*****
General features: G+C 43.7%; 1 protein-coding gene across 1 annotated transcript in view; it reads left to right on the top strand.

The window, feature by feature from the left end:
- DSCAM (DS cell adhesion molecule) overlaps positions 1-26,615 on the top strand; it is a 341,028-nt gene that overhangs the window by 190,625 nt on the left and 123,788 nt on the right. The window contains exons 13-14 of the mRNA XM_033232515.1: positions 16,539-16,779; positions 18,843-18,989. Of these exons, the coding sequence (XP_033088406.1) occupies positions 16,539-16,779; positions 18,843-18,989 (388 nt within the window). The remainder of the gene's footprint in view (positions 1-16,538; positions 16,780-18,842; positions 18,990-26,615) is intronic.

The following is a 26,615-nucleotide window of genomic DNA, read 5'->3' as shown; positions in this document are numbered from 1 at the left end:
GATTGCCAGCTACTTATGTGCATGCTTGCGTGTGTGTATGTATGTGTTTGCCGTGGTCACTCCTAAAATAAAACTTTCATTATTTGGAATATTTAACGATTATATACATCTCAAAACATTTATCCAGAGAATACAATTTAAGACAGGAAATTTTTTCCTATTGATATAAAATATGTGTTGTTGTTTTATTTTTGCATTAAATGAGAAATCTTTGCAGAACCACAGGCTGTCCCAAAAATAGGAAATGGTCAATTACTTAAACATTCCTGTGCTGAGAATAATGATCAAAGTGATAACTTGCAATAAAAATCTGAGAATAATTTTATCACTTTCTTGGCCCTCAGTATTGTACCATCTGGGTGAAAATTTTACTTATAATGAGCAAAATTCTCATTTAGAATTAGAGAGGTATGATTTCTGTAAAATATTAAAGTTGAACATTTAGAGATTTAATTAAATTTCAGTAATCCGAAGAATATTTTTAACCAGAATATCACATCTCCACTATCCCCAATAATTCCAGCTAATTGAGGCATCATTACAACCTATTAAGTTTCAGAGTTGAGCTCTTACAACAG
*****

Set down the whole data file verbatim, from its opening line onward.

General features: G+C 43.7%; 1 protein-coding gene across 1 annotated transcript in view; it reads left to right on the top strand.

The window, feature by feature from the left end:
- DSCAM (DS cell adhesion molecule) overlaps positions 1-26,615 on the top strand; it is a 341,028-nt gene that overhangs the window by 190,625 nt on the left and 123,788 nt on the right. The window contains exons 13-14 of the mRNA XM_033232515.1: positions 16,539-16,779; positions 18,843-18,989. Of these exons, the coding sequence (XP_033088406.1) occupies positions 16,539-16,779; positions 18,843-18,989 (388 nt within the window). The remainder of the gene's footprint in view (positions 1-16,538; positions 16,780-18,842; positions 18,990-26,615) is intronic.

The following is a 26,615-nucleotide window of genomic DNA, read 5'->3' as shown; positions in this document are numbered from 1 at the left end:
GATTGCCAGCTACTTATGTGCATGCTTGCGTGTGTGTATGTATGTGTTTGCCGTGGTCACTCCTAAAATAAAACTTTCATTATTTGGAATATTTAACGATTATATACATCTCAAAACATTTATCCAGAGAATACAATTTAAGACAGGAAATTTTTTCCTATTGATATAAAATATGTGTTGTTGTTTTATTTTTGCATTAAATGAGAAATCTTTGCAGAACCACAGGCTGTCCCAAAAATAGGAAATGGTCAATTACTTAAACATTCCTGTGCTGAGAATAATGATCAAAGTGATAACTTGCAATAAAAATCTGAGAATAATTTTATCACTTTCTTGGCCCTCAGTATTGTACCATCTGGGTGAAAATTTTACTTATAATGAGCAAAATTCTCATTTAGAATTAGAGAGGTATGATTTCTGTAAAATATTAAAGTTGAACATTTAGAGATTTAATTAAATTTCAGTAATCCGAAGAATATTTTTAACCAGAATATCACATCTCCACTATCCCCAATAATTCCAGCTAATTGAGGCATCATTACAACCTATTAAGTTTCAGAGTTGAGCTCTTACAACAG